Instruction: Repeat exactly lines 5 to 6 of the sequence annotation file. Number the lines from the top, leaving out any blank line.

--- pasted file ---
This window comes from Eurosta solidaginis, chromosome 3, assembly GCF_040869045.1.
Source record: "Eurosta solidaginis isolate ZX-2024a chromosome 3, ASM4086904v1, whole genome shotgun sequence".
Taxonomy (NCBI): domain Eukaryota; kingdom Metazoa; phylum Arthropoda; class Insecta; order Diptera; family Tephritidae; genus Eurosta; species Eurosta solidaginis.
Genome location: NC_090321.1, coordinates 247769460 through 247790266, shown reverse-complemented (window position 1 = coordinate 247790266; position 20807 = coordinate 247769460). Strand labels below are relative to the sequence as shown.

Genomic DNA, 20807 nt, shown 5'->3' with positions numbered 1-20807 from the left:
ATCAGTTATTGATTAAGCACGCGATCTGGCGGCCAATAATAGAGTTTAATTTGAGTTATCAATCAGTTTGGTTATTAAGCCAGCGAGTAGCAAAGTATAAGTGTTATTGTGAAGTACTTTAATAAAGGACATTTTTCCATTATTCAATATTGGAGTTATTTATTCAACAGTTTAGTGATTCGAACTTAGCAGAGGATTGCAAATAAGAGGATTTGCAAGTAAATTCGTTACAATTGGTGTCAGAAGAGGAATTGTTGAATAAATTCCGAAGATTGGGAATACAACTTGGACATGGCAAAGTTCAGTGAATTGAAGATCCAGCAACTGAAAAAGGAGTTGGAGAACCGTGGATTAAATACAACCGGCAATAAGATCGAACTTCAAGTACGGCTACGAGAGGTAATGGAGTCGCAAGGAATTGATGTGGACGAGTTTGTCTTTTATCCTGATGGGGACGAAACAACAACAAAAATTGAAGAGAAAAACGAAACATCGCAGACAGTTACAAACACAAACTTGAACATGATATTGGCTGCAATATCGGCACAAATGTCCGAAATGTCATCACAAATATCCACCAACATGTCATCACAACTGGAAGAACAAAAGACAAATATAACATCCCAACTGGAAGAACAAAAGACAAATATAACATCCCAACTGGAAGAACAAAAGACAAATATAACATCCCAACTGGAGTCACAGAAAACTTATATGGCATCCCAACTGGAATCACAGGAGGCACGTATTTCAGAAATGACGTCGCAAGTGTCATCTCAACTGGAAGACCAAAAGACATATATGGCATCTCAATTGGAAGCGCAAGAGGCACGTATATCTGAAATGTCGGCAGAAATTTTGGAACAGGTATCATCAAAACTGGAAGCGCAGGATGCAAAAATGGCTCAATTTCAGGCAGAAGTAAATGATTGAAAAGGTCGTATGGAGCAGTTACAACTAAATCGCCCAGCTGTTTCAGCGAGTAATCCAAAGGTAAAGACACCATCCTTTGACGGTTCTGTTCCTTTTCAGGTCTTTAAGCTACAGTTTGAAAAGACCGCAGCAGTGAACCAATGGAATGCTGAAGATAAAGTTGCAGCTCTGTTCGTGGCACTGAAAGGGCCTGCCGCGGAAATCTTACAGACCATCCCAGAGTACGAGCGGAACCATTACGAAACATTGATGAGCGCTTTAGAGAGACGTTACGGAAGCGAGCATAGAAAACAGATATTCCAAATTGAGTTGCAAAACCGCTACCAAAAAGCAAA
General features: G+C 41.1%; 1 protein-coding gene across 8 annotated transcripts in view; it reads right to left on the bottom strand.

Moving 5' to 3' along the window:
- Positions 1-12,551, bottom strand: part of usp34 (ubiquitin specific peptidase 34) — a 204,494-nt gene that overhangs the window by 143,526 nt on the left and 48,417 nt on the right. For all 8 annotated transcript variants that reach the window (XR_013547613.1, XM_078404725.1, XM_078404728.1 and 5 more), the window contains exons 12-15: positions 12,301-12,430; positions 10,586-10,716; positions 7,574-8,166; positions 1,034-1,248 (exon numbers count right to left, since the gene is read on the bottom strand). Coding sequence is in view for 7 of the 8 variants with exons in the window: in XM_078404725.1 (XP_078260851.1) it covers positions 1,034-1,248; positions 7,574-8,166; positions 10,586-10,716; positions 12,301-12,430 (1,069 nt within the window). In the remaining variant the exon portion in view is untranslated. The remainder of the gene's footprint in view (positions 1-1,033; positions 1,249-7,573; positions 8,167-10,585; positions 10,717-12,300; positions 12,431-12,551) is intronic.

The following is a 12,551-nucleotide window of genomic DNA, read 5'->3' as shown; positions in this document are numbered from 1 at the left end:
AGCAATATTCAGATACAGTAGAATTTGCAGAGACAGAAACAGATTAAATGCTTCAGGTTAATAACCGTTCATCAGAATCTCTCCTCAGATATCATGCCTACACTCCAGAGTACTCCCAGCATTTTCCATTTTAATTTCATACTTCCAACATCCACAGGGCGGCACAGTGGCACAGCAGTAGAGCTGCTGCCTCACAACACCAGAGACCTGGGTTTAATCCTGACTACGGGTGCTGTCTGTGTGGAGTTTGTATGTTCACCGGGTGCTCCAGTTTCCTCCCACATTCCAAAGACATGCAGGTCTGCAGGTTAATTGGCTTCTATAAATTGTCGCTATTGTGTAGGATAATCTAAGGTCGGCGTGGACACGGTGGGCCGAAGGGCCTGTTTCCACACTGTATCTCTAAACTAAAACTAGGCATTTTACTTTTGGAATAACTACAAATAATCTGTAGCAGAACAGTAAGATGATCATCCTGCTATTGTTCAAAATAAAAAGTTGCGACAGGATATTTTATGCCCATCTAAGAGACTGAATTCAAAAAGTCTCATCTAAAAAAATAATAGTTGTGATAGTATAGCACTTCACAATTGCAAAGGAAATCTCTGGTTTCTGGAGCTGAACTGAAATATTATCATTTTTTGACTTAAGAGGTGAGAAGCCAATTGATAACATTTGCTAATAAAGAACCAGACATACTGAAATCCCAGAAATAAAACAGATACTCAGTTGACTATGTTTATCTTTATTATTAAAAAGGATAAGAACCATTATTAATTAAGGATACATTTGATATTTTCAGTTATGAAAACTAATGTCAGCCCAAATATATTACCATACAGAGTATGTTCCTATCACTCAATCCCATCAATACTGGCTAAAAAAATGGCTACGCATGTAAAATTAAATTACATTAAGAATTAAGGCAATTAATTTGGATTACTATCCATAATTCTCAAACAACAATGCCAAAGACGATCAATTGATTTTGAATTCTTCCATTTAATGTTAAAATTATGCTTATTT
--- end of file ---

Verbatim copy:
Genomic DNA, 20807 nt, shown 5'->3' with positions numbered 1-20807 from the left:
ATCAGTTATTGATTAAGCACGCGATCTGGCGGCCAATAATAGAGTTTAATTTGAGTTATCAATCAGTTTGGTTATTAAGCCAGCGAGTAGCAAAGTATAAGTGTTATTGTGAAGTACTTTAATAAAGGACATTTTTCCATTATTCAATATTGGAGTTATTTATTCAACAGTTTAGTGATTCGAACTTAGCAGAGGATTGCAAATAAGAGGATTTGCAAGTAAATTCGTTACAATTGGTGTCAGAAGAGGAATTGTTGAATAAATTCCGAAGATTGGGAATACAACTTGGACATGGCAAAGTTCAGTGAATTGAAGATCCAGCAACTGAAAAAGGAGTTGGAGAACCGTGGATTAAATACAACCGGCAATAAGATCGAACTTCAAGTACGGCTACGAGAGGTAATGGAGTCGCAAGGAATTGATGTGGACGAGTTTGTCTTTTATCCTGATGGGGACGAAACAACAACAAAAATTGAAGAGAAAAACGAAACATCGCAGACAGTTACAAACACAAACTTGAACATGATATTGGCTGCAATATCGGCACAAATGTCCGAAATGTCATCACAAATATCCACCAACATGTCATCACAACTGGAAGAACAAAAGACAAATATAACATCCCAACTGGAAGAACAAAAGACAAATATAACATCCCAACTGGAAGAACAAAAGACAAATATAACATCCCAACTGGAGTCACAGAAAACTTATATGGCATCCCAACTGGAATCACAGGAGGCACGTATTTCAGAAATGACGTCGCAAGTGTCATCTCAACTGGAAGACCAAAAGACATATATGGCATCTCAATTGGAAGCGCAAGAGGCACGTATATCTGAAATGTCGGCAGAAATTTTGGAACAGGTATCATCAAAACTGGAAGCGCAGGATGCAAAAATGGCTCAATTTCAGGCAGAAGTAAATGATTGAAAAGGTCGTATGGAGCAGTTACAACTAAATCGCCCAGCTGTTTCAGCGAGTAATCCAAAGGTAAAGACACCATCCTTTGACGGTTCTGTTCCTTTTCAGGTCTTTAAGCTACAGTTTGAAAAGACCGCAGCAGTGAACCAATGGAATGCTGAAGATAAAGTTGCAGCTCTGTTCGTGGCACTGAAAGGGCCTGCCGCGGAAATCTTACAGACCATCCCAGAGTACGAGCGGAACCATTACGAAACATTGATGAGCGCTTTAGAGAGACGTTACGGAAGCGAGCATAGAAAACAGATATTCCAAATTGAGTTGCAAAACCGCTACCAAAAAGCAAA